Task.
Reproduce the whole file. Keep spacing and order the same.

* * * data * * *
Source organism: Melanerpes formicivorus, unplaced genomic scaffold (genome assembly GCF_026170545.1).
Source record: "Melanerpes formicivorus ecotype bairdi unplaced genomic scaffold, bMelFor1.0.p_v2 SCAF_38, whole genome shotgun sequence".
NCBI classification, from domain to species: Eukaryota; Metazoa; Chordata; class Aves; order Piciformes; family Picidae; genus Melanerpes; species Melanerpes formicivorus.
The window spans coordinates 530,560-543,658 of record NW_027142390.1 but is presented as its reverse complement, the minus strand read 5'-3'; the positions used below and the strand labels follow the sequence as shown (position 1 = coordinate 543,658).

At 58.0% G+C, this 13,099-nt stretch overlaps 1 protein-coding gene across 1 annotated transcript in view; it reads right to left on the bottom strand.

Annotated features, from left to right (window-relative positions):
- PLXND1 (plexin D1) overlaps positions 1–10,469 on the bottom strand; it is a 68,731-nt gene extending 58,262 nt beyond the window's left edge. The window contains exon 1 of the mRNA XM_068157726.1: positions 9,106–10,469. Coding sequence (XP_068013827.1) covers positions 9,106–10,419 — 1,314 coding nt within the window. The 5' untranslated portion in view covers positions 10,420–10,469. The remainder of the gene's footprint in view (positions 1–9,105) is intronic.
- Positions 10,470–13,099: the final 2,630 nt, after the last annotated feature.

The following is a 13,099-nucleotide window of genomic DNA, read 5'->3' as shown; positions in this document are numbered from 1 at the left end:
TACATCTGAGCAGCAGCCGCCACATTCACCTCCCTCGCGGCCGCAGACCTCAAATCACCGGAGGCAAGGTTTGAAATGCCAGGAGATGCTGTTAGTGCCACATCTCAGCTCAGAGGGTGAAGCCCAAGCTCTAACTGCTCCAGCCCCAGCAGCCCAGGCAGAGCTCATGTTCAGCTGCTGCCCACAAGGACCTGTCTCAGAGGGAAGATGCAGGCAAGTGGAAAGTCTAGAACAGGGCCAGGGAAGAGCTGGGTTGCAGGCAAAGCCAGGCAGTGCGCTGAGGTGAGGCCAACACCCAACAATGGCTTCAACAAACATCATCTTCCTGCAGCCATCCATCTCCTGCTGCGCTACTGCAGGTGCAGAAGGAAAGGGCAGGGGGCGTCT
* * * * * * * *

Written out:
Source organism: Melanerpes formicivorus, unplaced genomic scaffold (genome assembly GCF_026170545.1).
Source record: "Melanerpes formicivorus ecotype bairdi unplaced genomic scaffold, bMelFor1.0.p_v2 SCAF_38, whole genome shotgun sequence".
NCBI classification, from domain to species: Eukaryota; Metazoa; Chordata; class Aves; order Piciformes; family Picidae; genus Melanerpes; species Melanerpes formicivorus.
The window spans coordinates 530,560-543,658 of record NW_027142390.1 but is presented as its reverse complement, the minus strand read 5'-3'; the positions used below and the strand labels follow the sequence as shown (position 1 = coordinate 543,658).

At 58.0% G+C, this 13,099-nt stretch overlaps 1 protein-coding gene across 1 annotated transcript in view; it reads right to left on the bottom strand.

Annotated features, from left to right (window-relative positions):
- PLXND1 (plexin D1) overlaps positions 1–10,469 on the bottom strand; it is a 68,731-nt gene extending 58,262 nt beyond the window's left edge. The window contains exon 1 of the mRNA XM_068157726.1: positions 9,106–10,469. Coding sequence (XP_068013827.1) covers positions 9,106–10,419 — 1,314 coding nt within the window. The 5' untranslated portion in view covers positions 10,420–10,469. The remainder of the gene's footprint in view (positions 1–9,105) is intronic.
- Positions 10,470–13,099: the final 2,630 nt, after the last annotated feature.

The following is a 13,099-nucleotide window of genomic DNA, read 5'->3' as shown; positions in this document are numbered from 1 at the left end:
TACATCTGAGCAGCAGCCGCCACATTCACCTCCCTCGCGGCCGCAGACCTCAAATCACCGGAGGCAAGGTTTGAAATGCCAGGAGATGCTGTTAGTGCCACATCTCAGCTCAGAGGGTGAAGCCCAAGCTCTAACTGCTCCAGCCCCAGCAGCCCAGGCAGAGCTCATGTTCAGCTGCTGCCCACAAGGACCTGTCTCAGAGGGAAGATGCAGGCAAGTGGAAAGTCTAGAACAGGGCCAGGGAAGAGCTGGGTTGCAGGCAAAGCCAGGCAGTGCGCTGAGGTGAGGCCAACACCCAACAATGGCTTCAACAAACATCATCTTCCTGCAGCCATCCATCTCCTGCTGCGCTACTGCAGGTGCAGAAGGAAAGGGCAGGGGGCGTCT